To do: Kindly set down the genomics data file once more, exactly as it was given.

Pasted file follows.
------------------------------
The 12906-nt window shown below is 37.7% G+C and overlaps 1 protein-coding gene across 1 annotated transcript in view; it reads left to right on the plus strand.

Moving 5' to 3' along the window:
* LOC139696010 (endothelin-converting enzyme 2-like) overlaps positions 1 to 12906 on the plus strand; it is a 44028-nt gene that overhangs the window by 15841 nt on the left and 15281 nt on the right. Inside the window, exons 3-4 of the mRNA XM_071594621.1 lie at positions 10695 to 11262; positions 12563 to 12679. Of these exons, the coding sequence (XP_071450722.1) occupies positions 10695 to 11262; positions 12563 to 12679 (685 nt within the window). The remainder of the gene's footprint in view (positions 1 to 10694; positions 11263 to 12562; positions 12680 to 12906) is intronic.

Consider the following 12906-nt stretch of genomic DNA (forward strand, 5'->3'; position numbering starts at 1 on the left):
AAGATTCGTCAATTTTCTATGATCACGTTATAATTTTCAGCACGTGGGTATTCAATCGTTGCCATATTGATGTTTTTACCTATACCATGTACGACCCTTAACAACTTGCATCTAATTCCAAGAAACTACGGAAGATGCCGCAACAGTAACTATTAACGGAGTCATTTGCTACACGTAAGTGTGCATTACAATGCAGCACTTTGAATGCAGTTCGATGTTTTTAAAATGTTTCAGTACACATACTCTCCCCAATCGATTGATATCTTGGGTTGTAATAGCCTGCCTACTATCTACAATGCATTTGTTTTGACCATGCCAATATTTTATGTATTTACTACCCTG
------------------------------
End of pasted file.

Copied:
The 12906-nt window shown below is 37.7% G+C and overlaps 1 protein-coding gene across 1 annotated transcript in view; it reads left to right on the plus strand.

Moving 5' to 3' along the window:
* LOC139696010 (endothelin-converting enzyme 2-like) overlaps positions 1 to 12906 on the plus strand; it is a 44028-nt gene that overhangs the window by 15841 nt on the left and 15281 nt on the right. Inside the window, exons 3-4 of the mRNA XM_071594621.1 lie at positions 10695 to 11262; positions 12563 to 12679. Of these exons, the coding sequence (XP_071450722.1) occupies positions 10695 to 11262; positions 12563 to 12679 (685 nt within the window). The remainder of the gene's footprint in view (positions 1 to 10694; positions 11263 to 12562; positions 12680 to 12906) is intronic.

Consider the following 12906-nt stretch of genomic DNA (forward strand, 5'->3'; position numbering starts at 1 on the left):
AAGATTCGTCAATTTTCTATGATCACGTTATAATTTTCAGCACGTGGGTATTCAATCGTTGCCATATTGATGTTTTTACCTATACCATGTACGACCCTTAACAACTTGCATCTAATTCCAAGAAACTACGGAAGATGCCGCAACAGTAACTATTAACGGAGTCATTTGCTACACGTAAGTGTGCATTACAATGCAGCACTTTGAATGCAGTTCGATGTTTTTAAAATGTTTCAGTACACATACTCTCCCCAATCGATTGATATCTTGGGTTGTAATAGCCTGCCTACTATCTACAATGCATTTGTTTTGACCATGCCAATATTTTATGTATTTACTACCCTG